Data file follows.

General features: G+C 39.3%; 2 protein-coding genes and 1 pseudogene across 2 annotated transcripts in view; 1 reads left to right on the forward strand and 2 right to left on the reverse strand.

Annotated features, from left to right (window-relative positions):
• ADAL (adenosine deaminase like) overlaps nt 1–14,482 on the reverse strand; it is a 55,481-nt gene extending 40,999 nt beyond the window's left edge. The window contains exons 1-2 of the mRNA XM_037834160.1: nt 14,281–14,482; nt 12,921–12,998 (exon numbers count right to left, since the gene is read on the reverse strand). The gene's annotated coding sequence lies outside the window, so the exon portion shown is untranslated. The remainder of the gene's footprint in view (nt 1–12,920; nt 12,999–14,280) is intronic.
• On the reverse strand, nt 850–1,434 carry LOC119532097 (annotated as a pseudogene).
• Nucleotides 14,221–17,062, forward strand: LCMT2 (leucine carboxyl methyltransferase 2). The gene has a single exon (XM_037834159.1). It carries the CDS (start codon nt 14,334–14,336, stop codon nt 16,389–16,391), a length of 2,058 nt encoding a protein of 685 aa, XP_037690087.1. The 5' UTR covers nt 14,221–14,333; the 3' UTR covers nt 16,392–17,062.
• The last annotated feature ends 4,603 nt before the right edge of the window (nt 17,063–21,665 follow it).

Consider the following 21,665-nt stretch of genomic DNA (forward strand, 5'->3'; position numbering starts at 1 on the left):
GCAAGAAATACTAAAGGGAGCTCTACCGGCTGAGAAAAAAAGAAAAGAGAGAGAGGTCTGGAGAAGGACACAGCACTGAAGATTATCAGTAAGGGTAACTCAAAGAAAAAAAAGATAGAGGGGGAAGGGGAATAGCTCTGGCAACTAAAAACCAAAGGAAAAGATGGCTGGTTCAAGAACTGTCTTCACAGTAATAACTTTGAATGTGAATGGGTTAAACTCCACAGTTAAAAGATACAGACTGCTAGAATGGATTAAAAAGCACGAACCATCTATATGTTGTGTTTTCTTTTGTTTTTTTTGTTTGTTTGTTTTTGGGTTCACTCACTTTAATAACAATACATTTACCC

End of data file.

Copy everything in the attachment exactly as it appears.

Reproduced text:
General features: G+C 39.3%; 2 protein-coding genes and 1 pseudogene across 2 annotated transcripts in view; 1 reads left to right on the forward strand and 2 right to left on the reverse strand.

Annotated features, from left to right (window-relative positions):
• ADAL (adenosine deaminase like) overlaps nt 1–14,482 on the reverse strand; it is a 55,481-nt gene extending 40,999 nt beyond the window's left edge. The window contains exons 1-2 of the mRNA XM_037834160.1: nt 14,281–14,482; nt 12,921–12,998 (exon numbers count right to left, since the gene is read on the reverse strand). The gene's annotated coding sequence lies outside the window, so the exon portion shown is untranslated. The remainder of the gene's footprint in view (nt 1–12,920; nt 12,999–14,280) is intronic.
• On the reverse strand, nt 850–1,434 carry LOC119532097 (annotated as a pseudogene).
• Nucleotides 14,221–17,062, forward strand: LCMT2 (leucine carboxyl methyltransferase 2). The gene has a single exon (XM_037834159.1). It carries the CDS (start codon nt 14,334–14,336, stop codon nt 16,389–16,391), a length of 2,058 nt encoding a protein of 685 aa, XP_037690087.1. The 5' UTR covers nt 14,221–14,333; the 3' UTR covers nt 16,392–17,062.
• The last annotated feature ends 4,603 nt before the right edge of the window (nt 17,063–21,665 follow it).

Consider the following 21,665-nt stretch of genomic DNA (forward strand, 5'->3'; position numbering starts at 1 on the left):
GCAAGAAATACTAAAGGGAGCTCTACCGGCTGAGAAAAAAAGAAAAGAGAGAGAGGTCTGGAGAAGGACACAGCACTGAAGATTATCAGTAAGGGTAACTCAAAGAAAAAAAAGATAGAGGGGGAAGGGGAATAGCTCTGGCAACTAAAAACCAAAGGAAAAGATGGCTGGTTCAAGAACTGTCTTCACAGTAATAACTTTGAATGTGAATGGGTTAAACTCCACAGTTAAAAGATACAGACTGCTAGAATGGATTAAAAAGCACGAACCATCTATATGTTGTGTTTTCTTTTGTTTTTTTTGTTTGTTTGTTTTTGGGTTCACTCACTTTAATAACAATACATTTACCC